Another hill before our control in Princeton, then a flattish section into Osoyoos and by now the westerly wind was howling. We roared along in the dark thanking our stars that we were not going the other way. After about 60 km we arrived in Keremeos, a town I had decided looked well placed for a night's rest. Michel and Eric wanted to carry on through the night, something I really didn't fancy doing if I was to ride home, however it is not often that one gets a wind that's quite as favourable as our's was. I was really torn between getting a bit of sleep and getting pushed down the road. I decided that the wind would proabably still be there in the morning so it was bed time for me and I bid Michel and Eric bon route. In Keremeos I had spotted the local Mountie waiting outside a bar so figured that he would be a good man to ask where to spend the night, or failing that acquaint myself with the man who was going to wake me up and tell me that vagrants/randonneurs were not welcome to sleep under a bush in his town. He told me of a campsite just outside town and that he wasn't worried about the nocturnal habits of randonneurs so off I set. I eventually found a suitable looking bank beside the road that was high enough that it offered a degree of seclusion from passing traffic, so bed down for the night.

When I awoke next morning satisfyingly the wind was still blowing so the next 50 km into Osoyoos fell pretty fast, except of course for the ubiquitous hill just prior to Osoyoos. Whilst eating breakfast at the Husky in Osoyoos I carefully studied my map looking at the road, counting the number of hills, many, and number of kilometers, more, left. Fortified with my Husky breakfast it was up the hill out of Osoyoos. I had been warned of the hill out of Osoyoos, but since it didn't feature on my map I reasoned that although steep it was not long. The fact that I could hear trucks with there engines roaring as they braked long before actually seeing them somewhat countered this argument however. The hill ground on and my Husky breakfast felt as though I was dragging a pack of huskies to the top rather than them dragging me. Nor did the tune "Those Magnificent Men in Their Flying Machines", which was going round and round in my head, help me fly up. Eventually I just had to stop. I could take no more. I could not claim the need to stop for any reason other than I just could not face pedalling my bike any further. My map had clearly shown that the high point on this road was just outside Grand Forks, 120 km away. I was barely 20 km out of Osoyoos. How many metres below sea level was Osoyoos? Was it possible for a road to go up for 120km? With such cheerful thoughts going through my head I girded my loins and pressed on up the hill. The road wound on with an eventually decreased gradient and the km ticked by, however, all the while I was accompanied by a sense of foreboding at the impending Leviathan of a climb which was surely looming. As the number of km to Grand Forks went down so, in my mind, did the steepness of this climb go up. Eventually after many km had passed I reasoned the grade of the hill had got to be so steep that, oh it goes down hill. And thus began the descent into Grand Forks. The hill never came and evil thoughts aimed at the map makers passed through my mind. On this descent I passed John and Danelle going west. This gave me happy thoughts, I was over half way, John and Dannelle were looking good and were also over halfway (their route was slightly different), it wasn't raining, the sun was coming out and I was on my bike.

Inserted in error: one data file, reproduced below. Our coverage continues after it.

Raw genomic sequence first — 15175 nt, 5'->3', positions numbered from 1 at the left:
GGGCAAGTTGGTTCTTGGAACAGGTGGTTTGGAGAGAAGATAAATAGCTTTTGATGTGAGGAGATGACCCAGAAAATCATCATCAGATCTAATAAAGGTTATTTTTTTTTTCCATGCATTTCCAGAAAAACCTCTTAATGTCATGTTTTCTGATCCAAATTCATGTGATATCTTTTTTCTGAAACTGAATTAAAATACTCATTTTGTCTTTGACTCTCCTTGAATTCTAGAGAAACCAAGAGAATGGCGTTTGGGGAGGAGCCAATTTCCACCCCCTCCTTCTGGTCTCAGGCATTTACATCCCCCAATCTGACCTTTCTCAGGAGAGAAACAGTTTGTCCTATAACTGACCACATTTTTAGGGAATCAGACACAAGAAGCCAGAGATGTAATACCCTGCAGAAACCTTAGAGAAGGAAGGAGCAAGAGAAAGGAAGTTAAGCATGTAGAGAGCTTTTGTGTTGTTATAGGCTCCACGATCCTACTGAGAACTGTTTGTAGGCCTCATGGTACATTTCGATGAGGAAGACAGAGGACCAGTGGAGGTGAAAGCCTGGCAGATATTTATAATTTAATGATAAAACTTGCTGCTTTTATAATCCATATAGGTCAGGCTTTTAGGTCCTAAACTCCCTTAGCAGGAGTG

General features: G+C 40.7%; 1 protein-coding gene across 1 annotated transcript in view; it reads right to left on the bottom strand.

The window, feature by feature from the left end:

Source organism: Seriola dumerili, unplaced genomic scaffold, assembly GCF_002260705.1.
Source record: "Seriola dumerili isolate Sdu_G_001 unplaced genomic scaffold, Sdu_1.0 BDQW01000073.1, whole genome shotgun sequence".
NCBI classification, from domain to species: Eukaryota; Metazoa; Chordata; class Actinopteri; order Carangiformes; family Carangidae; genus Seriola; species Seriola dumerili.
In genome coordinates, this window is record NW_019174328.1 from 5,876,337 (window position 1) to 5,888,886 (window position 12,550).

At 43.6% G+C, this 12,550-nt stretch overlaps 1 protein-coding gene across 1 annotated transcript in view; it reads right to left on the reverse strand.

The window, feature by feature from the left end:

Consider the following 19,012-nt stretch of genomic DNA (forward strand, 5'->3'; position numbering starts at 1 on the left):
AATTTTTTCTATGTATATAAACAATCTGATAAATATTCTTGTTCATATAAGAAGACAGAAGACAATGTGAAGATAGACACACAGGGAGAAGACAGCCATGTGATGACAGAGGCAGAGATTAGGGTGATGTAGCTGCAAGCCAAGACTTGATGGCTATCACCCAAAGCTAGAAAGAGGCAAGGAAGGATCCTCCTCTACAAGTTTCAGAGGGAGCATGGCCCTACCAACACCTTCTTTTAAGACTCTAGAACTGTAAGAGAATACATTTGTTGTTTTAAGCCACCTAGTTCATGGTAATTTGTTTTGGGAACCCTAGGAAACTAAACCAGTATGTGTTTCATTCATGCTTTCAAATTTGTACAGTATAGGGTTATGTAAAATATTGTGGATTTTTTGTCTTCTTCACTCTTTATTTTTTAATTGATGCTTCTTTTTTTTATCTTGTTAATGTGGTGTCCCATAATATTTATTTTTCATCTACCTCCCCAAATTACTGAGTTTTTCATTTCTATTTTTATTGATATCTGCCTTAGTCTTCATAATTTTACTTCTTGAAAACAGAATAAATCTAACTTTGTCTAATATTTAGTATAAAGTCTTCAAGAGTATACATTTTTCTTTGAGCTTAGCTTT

Into Grand Forks and I had one mission. I wanted a burrito the size of my head. I had been dreaming of it for about the last 10 km so I stopped at a gas station to get some more drinks and chocolate and asked the girl where to get a burrito. She thought, then said: "Hmm, can't think of anywhere, this town is Russian mainly." Borscht isn't quite the same as a burrito.